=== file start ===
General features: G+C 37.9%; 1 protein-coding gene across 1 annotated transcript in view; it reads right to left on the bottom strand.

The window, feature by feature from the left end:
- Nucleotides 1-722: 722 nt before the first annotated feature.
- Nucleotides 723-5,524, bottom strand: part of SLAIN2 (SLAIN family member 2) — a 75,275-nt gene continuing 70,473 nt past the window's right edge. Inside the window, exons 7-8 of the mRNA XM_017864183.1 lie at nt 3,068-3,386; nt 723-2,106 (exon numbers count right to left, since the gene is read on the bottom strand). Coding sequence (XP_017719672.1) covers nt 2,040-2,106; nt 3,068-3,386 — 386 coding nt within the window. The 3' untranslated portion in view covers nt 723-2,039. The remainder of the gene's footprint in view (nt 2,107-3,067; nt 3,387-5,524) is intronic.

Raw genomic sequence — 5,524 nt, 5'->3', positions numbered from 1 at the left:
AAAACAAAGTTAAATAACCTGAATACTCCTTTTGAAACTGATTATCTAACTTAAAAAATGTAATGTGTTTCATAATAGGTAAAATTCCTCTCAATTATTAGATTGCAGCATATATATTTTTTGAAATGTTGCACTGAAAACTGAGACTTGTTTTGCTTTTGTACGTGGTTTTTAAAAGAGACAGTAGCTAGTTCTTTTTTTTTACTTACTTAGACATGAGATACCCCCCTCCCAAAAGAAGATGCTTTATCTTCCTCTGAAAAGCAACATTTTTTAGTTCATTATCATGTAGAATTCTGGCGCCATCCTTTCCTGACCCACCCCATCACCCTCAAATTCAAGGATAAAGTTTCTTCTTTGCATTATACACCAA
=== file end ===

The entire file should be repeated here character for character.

General features: G+C 37.9%; 1 protein-coding gene across 1 annotated transcript in view; it reads right to left on the bottom strand.

The window, feature by feature from the left end:
- Nucleotides 1-722: 722 nt before the first annotated feature.
- Nucleotides 723-5,524, bottom strand: part of SLAIN2 (SLAIN family member 2) — a 75,275-nt gene continuing 70,473 nt past the window's right edge. Inside the window, exons 7-8 of the mRNA XM_017864183.1 lie at nt 3,068-3,386; nt 723-2,106 (exon numbers count right to left, since the gene is read on the bottom strand). Coding sequence (XP_017719672.1) covers nt 2,040-2,106; nt 3,068-3,386 — 386 coding nt within the window. The 3' untranslated portion in view covers nt 723-2,039. The remainder of the gene's footprint in view (nt 2,107-3,067; nt 3,387-5,524) is intronic.

Raw genomic sequence — 5,524 nt, 5'->3', positions numbered from 1 at the left:
AAAACAAAGTTAAATAACCTGAATACTCCTTTTGAAACTGATTATCTAACTTAAAAAATGTAATGTGTTTCATAATAGGTAAAATTCCTCTCAATTATTAGATTGCAGCATATATATTTTTTGAAATGTTGCACTGAAAACTGAGACTTGTTTTGCTTTTGTACGTGGTTTTTAAAAGAGACAGTAGCTAGTTCTTTTTTTTTACTTACTTAGACATGAGATACCCCCCTCCCAAAAGAAGATGCTTTATCTTCCTCTGAAAAGCAACATTTTTTAGTTCATTATCATGTAGAATTCTGGCGCCATCCTTTCCTGACCCACCCCATCACCCTCAAATTCAAGGATAAAGTTTCTTCTTTGCATTATACACCAA